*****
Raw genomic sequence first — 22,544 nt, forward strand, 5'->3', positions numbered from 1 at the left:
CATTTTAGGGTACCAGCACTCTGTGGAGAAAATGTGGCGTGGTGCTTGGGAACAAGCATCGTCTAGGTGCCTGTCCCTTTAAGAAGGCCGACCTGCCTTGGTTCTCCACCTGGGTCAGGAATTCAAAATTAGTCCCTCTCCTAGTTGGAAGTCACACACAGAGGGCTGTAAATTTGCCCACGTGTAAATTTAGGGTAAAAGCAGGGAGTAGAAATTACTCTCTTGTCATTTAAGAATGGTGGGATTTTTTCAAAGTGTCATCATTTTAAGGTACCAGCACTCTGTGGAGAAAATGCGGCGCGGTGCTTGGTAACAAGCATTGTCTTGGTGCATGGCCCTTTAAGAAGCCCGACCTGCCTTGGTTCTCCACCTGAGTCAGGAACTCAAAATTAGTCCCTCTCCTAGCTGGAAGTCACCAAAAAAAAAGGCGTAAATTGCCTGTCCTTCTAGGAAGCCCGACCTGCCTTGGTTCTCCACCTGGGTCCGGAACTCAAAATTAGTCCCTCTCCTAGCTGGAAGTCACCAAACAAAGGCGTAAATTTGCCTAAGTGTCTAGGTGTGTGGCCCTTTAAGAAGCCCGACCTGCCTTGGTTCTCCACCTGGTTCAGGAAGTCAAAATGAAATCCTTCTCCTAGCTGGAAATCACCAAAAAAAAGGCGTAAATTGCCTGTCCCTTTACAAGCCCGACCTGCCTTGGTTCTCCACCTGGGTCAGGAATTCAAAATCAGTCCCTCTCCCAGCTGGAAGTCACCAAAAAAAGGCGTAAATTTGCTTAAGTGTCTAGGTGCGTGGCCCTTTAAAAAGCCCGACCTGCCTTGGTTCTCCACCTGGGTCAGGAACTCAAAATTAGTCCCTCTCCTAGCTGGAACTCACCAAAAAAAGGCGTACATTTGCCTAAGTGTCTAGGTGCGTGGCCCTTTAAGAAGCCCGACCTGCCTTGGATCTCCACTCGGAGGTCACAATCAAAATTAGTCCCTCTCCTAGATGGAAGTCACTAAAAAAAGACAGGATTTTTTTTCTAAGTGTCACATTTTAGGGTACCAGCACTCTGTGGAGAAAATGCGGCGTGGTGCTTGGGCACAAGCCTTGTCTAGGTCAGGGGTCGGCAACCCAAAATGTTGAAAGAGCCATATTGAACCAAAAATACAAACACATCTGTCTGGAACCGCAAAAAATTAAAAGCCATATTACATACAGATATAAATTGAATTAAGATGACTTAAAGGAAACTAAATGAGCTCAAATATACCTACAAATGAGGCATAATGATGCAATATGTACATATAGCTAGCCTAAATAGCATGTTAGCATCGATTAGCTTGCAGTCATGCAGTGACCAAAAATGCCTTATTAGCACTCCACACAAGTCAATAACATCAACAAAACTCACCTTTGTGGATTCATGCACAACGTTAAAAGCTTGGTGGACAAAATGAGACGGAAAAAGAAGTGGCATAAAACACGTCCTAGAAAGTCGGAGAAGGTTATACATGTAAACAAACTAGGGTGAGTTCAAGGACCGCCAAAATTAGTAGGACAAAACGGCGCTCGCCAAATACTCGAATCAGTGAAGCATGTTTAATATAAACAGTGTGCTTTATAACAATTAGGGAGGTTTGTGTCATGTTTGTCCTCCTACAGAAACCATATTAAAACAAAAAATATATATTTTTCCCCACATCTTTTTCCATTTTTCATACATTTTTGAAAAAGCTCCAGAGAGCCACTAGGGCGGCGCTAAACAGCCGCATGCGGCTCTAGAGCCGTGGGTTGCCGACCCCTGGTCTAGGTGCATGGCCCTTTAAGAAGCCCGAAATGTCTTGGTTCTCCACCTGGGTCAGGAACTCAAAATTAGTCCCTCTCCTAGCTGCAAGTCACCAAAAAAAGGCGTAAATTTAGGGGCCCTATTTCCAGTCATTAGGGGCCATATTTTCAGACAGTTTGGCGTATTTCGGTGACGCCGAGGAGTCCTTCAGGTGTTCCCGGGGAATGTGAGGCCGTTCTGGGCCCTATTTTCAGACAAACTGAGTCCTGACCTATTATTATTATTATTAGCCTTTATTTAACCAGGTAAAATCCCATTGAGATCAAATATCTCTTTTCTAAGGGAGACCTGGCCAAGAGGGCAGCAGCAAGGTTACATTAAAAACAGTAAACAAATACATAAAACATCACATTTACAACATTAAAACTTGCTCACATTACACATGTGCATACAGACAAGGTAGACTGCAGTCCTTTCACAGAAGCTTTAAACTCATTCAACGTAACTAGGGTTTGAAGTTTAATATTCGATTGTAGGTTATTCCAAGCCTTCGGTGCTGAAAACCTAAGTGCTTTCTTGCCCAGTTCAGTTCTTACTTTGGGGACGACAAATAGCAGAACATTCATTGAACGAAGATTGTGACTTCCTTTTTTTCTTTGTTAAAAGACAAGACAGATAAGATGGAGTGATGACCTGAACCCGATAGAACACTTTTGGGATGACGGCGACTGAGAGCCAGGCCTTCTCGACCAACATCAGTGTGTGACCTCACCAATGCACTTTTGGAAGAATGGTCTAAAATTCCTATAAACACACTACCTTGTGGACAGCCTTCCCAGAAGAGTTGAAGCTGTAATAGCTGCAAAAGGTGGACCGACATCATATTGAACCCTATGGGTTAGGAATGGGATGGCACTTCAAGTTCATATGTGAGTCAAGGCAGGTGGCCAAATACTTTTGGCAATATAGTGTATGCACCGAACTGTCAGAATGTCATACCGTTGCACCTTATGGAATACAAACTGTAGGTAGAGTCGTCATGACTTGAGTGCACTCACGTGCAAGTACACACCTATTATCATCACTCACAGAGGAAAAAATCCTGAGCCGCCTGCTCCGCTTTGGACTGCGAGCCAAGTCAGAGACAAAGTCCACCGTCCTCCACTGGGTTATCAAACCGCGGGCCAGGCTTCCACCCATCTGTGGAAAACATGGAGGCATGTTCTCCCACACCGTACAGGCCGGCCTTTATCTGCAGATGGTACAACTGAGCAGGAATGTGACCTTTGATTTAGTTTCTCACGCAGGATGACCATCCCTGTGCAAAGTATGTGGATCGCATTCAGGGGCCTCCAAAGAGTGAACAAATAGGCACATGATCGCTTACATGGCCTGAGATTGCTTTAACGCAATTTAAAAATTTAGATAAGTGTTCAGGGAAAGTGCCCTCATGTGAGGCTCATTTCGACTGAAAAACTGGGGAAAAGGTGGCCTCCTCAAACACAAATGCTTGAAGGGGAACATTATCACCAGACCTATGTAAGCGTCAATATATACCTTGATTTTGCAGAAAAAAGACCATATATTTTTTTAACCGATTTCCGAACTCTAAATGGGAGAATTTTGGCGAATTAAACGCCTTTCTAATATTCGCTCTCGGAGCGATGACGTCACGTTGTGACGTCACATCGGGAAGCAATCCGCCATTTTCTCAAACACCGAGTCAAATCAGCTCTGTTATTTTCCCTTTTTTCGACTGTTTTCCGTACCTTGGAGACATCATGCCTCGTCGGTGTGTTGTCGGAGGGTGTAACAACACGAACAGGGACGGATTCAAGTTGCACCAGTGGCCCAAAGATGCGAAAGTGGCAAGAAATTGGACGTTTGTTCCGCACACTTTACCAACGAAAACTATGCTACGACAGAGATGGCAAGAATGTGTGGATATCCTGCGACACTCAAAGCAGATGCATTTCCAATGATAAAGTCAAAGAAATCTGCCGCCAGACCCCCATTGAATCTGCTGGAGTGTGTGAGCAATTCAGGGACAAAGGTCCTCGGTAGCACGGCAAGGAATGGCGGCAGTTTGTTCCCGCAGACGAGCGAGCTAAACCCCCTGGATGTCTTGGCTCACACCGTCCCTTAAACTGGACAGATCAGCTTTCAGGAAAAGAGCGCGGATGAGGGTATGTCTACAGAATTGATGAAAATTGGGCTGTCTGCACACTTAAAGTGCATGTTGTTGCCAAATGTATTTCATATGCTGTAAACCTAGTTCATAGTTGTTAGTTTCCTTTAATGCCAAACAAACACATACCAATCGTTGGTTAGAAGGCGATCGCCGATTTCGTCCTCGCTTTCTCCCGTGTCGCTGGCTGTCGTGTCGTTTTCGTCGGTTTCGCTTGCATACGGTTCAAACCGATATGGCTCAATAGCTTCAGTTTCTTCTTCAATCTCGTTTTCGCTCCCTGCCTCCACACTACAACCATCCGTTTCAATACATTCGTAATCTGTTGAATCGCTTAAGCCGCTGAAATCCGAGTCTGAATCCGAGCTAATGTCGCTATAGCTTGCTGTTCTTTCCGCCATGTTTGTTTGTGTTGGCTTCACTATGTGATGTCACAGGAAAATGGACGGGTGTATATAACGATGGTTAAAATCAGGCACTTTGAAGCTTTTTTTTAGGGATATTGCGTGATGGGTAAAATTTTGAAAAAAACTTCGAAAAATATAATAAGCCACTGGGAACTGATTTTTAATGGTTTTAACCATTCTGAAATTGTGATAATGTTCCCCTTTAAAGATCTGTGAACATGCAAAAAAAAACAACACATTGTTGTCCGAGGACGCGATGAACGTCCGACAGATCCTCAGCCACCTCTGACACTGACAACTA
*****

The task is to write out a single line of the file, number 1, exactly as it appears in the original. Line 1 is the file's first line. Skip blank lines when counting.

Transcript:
Raw genomic sequence first — 22,544 nt, forward strand, 5'->3', positions numbered from 1 at the left: